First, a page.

Satellite companies OneWeb and Eutelsat have agreed on a $3.4 billion merger to create a global internet connectivity player that competes with SpaceX’s Starlink and Amazon’s Kuiper. Combined, the two companies say they will connect low-Earth satellites that offer faster connections with less delay and geostationary satellites that have more capacity and cover larger areas, with OneWeb continuing to operate as its own brand under Eutelsat.
France-based Eutelsat provides television and internet via 36 satellites in geostationary orbits around the equator. OneWeb, which launched its first internet broadcast satellites in early 2019, currently has about 428 satellites in orbit of the 648 it plans to have as part of its constellation and has so far closed deals aimed at acting as supplier to governments and other companies such as AT&T.
Amazon’s low-Earth orbit satellite Internet company Project Kuiper has booked 83 launch flights over a five-year period to deliver its planned constellation of 3,236 satellites, but has yet to launch any. By comparison, SpaceX Starlink has already launched thousands of satellites, has more than 250,000 subscribers and currently offers high-speed Internet services in dozens of countries with multiple service options. To learn more about the current state of the Internet via satellite, watch our video detailing the current state of affairs and the potential impact of satellite Internet services.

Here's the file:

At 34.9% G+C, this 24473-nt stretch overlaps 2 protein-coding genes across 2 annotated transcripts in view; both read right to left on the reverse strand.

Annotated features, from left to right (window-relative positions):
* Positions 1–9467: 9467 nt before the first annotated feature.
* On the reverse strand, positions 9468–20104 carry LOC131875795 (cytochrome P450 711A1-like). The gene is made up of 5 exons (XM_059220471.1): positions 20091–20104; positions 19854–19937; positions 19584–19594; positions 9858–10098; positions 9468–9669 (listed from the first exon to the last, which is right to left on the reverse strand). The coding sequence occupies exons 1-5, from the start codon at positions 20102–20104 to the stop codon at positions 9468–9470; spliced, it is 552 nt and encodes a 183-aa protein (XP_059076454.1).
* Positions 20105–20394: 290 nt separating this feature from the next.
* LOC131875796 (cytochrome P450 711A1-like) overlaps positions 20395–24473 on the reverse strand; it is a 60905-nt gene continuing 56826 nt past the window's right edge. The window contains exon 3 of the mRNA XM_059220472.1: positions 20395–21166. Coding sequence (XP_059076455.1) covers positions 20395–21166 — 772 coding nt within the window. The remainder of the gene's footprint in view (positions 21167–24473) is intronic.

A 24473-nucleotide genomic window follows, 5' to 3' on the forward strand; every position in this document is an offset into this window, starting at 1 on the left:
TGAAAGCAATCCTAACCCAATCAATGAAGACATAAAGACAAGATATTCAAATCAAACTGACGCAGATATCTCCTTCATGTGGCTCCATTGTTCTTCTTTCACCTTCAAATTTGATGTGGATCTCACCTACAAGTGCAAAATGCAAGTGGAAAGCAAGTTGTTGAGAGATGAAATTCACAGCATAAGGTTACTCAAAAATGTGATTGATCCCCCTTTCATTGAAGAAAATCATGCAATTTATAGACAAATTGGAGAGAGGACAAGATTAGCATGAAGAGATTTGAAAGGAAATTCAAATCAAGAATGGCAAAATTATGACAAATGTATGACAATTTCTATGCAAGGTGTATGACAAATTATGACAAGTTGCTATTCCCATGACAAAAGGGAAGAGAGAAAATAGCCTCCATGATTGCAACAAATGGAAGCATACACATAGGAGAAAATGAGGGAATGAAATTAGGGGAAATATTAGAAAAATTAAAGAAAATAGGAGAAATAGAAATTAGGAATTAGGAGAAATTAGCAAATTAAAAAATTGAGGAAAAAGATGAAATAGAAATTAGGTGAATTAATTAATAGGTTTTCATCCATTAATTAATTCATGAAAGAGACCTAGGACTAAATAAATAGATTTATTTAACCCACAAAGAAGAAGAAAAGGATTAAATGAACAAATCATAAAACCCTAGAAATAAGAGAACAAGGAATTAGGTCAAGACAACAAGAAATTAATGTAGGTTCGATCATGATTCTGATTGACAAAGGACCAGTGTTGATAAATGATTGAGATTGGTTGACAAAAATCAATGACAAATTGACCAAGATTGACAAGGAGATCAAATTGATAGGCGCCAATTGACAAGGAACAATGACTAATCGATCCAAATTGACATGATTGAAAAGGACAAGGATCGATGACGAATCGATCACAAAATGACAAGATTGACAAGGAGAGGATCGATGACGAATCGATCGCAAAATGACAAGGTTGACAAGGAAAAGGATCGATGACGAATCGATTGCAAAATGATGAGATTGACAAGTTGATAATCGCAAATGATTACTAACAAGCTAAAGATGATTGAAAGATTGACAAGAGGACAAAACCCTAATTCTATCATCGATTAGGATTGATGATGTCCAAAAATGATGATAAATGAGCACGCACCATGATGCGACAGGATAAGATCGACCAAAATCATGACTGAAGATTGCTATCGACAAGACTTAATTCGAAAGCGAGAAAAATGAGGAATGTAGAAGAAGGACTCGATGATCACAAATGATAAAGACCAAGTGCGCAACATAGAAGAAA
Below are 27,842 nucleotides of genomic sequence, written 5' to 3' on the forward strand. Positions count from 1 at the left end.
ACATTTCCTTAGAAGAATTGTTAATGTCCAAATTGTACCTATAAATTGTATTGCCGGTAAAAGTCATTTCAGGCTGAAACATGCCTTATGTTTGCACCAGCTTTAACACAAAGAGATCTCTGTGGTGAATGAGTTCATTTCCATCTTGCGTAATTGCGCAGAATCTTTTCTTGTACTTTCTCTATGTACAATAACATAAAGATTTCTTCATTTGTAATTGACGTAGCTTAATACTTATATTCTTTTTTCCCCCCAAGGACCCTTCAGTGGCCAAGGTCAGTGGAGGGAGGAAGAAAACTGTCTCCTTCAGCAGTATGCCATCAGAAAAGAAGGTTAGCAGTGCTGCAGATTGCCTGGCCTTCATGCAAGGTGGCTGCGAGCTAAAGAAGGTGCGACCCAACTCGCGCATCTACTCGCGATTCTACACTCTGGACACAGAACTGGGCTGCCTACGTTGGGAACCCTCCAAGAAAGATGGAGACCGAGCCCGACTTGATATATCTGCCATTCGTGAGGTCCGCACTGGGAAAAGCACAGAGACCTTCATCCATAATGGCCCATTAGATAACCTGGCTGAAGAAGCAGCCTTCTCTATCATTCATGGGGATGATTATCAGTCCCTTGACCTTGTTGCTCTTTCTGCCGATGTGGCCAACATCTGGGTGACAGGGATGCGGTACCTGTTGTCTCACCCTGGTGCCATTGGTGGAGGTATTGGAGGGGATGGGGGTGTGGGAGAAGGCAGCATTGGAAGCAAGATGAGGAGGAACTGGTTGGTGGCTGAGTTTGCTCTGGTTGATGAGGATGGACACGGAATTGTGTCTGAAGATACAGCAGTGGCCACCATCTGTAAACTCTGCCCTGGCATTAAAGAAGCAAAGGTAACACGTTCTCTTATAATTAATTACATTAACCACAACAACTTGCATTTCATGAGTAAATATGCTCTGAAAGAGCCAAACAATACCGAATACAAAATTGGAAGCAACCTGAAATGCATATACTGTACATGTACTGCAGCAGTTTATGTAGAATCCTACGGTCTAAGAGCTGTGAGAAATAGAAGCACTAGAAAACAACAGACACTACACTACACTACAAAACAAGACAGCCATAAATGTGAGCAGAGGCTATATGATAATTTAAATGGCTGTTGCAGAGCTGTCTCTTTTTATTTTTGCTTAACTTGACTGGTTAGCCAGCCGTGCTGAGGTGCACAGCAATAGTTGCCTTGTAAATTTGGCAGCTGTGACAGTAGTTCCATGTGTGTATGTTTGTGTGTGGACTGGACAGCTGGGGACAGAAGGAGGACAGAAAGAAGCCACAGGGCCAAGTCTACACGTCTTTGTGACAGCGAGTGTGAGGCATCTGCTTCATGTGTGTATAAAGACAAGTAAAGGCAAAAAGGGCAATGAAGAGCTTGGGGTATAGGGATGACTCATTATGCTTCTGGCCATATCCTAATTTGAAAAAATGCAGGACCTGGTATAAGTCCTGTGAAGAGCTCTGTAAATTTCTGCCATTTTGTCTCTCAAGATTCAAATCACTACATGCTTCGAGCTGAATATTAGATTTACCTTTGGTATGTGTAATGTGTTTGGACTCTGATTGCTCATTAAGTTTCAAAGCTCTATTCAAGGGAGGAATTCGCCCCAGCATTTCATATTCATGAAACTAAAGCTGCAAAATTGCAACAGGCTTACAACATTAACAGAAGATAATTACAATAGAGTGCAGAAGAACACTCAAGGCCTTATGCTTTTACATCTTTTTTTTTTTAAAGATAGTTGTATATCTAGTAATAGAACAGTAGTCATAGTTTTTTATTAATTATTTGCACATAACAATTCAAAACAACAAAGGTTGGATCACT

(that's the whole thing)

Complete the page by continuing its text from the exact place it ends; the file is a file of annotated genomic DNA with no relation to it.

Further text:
“Bringing our two companies together will be a global first, combining LEO constellations and GEO assets to capture significant growth opportunities in connectivity and provide our customers with solutions to their needs in an even wider range of applications,” Eutelsat President Dominique D’ Hinnin said in a press release. “This combination will accelerate the commercialization of the OneWeb fleet while increasing the attractiveness of Eutelsat’s growth profile.”
OneWeb competed with SpaceX early on to provide internet to the Arctic. In March 2021, the company launched 36 satellites into space and announced in July last year that it had completed its “Five to 50” mission to provide coverage from the North Pole to the 50th parallel. It aimed for global coverage by June this year, but planned launches from Russia were cut after the country invaded Ukraine. While Russia held off the launches in an effort to extract OneWeb’s demands, the company was forced to switch to SpaceX as it wants to complete its constellation.
OneWeb’s current shareholders will receive a 50 percent stake in Eutelsat after the merger is completed, which could happen in the first half of 2023. The approval process also involves navigating the UK’s National Security and Investments Act to identify potential threats to the merger could lead to national security.